at Tavastia, Helsinki, Finland, May 28, 2005

Looks like it’s never too late for an old dog to learn new tricks after all. Hanoi Rocks just pulled off a highly entertaining two hour set to a sold out crowd. There’s nothing unusual about the sold out part since every Hanoi show at Tavastia has sold out so far, but a two hour show is unheard of and if singer Michael Monroe would have his way, the band would probably still be on stage playing. It was good to see Michael being his old charming self, posing for the fans and high-fifing everyone. The crowd looked a bit different than usual, and this time the accustomed dressed-up Hanoi crowd was mostly absent, and it looked like the high profile promotion campaign for the new album was drawing in new faces interested in experiencing this rebellious rock ’n’ roll animal called Hanoi Rocks.

With a brand new album just being released, the band had a handful of new songs to play, and it was interesting to see which songs made it to the set. The brand new back banner was a clear indication that there were more changes to come. The second change that was obvious from the get-go was the pace of the set. There was no runaway train on stage this time, but a more relaxed and a tad road weary unit pacing themselves for the unusually long set.

It sounded like the band was really confident with the new songs and planned on staying around for a while since they started the set playing most of the songs from the new Another Hostile Takeover album, and, not counting the second track “High School,” the audience had to wait until the 7th song of the set to hear another older song. The newbies “Back In Your Face” and “Talk To The Hand” were both in-your-face and oozed conviction. There was even a request moment when someone shouted for “Eternal Optimist,” surprisingly going for one of the new tracks, making Monroe happy and revealing that it was one of his favorite tracks on the new album.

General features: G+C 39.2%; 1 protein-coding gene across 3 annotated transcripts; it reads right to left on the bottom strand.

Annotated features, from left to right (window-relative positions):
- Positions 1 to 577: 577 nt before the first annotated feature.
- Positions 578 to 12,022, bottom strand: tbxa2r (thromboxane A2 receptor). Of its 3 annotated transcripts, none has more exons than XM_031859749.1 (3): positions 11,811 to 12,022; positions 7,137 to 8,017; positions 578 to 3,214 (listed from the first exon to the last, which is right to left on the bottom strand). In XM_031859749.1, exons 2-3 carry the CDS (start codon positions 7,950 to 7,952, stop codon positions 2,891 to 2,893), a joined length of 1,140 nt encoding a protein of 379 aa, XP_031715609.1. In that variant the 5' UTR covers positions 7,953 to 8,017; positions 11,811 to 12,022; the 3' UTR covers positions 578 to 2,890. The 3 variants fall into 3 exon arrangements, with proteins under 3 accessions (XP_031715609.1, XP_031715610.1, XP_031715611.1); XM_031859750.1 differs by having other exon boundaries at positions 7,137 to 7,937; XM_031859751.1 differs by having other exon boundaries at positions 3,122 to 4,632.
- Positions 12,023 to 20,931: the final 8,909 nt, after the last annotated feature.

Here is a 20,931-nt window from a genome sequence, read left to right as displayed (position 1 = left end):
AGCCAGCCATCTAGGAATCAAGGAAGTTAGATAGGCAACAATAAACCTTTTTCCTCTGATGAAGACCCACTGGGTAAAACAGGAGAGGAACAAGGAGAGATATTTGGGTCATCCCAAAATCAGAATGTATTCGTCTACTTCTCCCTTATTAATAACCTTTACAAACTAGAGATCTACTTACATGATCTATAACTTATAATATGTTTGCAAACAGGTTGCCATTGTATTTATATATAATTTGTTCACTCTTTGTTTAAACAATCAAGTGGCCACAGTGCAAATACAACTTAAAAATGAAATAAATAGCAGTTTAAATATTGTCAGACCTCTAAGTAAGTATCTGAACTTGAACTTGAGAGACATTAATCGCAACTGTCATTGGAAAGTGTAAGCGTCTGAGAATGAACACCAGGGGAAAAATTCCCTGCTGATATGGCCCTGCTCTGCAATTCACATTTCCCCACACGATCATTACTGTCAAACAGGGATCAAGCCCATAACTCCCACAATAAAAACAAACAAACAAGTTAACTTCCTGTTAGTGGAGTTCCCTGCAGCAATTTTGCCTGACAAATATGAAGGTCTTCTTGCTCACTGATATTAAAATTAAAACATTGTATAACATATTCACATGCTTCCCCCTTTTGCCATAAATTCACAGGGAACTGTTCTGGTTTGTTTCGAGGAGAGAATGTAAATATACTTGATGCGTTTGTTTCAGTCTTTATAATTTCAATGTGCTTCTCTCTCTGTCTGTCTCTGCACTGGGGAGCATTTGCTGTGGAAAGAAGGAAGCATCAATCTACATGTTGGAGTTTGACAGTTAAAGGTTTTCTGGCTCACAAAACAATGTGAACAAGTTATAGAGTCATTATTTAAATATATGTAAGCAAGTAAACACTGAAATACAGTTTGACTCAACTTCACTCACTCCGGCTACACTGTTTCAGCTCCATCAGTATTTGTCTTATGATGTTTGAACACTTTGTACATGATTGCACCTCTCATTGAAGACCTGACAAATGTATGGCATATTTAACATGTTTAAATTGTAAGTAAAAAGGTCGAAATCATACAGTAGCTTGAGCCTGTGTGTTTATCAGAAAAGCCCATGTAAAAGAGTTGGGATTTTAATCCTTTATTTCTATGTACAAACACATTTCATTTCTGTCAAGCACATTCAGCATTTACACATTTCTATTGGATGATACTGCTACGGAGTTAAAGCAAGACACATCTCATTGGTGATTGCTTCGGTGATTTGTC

Andy McCoy seemed to be in a nostalgic mood. He dedicated “A Day Late and a Dollar Short” to Razzle reminding us that friends are important. “Don’t You Ever Leave Me” got him reminiscing about his youth and being in love when he wrote the song, thus dedicating it to those in love.

The new and welcome aspects to the show were the goofing off parts where Michael got a plastic hammer and banged himself and the front row with it until the hammer broke, and Andy playing with his scarf and ending up wearing it like a bandit covering most of his face, leaving only his eyes in sight. The show also had it’s share of hassles, like when Conny blew a fuse on his amp and the band was forced to take a break… Michael introduced the band and carried on with what sounded like an inside joke naming Conny and Andy the dynamic duo of Bongo and Bingo.

There was also an interesting sideshow in a form of a new apprentice of drummer Lacu. One of the roadies seemed to be learning the drum tracks straight from Lacu by sitting right next to him and using the drum riser as his drum set playing along on most of the songs.

Even though the audience did get to hear many old favorites like “Tragedy,” “I Can’t Get It,” and “Boulevard of Broken Dreams,” among others, it still seemed that the last two new albums were dominating the set, which is also a new thing to the Hanoi show and demonstrates how confident the band is in their new material.

Instead of the usual one encore this time, the crowd was treated to two encores, adding another dozen songs to the set. During “Motorvating,” the whole band, not including Lacu, ended up sitting on the drum riser, ending the song in a huge jam session. Conny got to sing a bit of “Reggae Rocker” and the start of “Taxi Driver,” and a medley of a couple of covers emerged in the middle of “I Feel Alright,” ending the night on a high note.

This was the most drastic makeover a Hanoi set has seen so far. The band is taking a bold step in relying on the new songs instead of the usual classics. Time will tell how many of these new songs make it to live favorites. In any case, the show was about sweat, class, and smiles, which amounts to one seriously entertaining evening.


  • Metal-Katie

    Katie was a reviewer and interviewer here at Metal Express Radio. She claims to have been born a Metalhead. At least she's been one as far as she can remember. She loves Metal music and she's ever so happy to see generation after another founding its charm. She's always interested in hearing new Metal bands and reading about them and their antics. She lives and breathes Metal, or at least her alter ego does.

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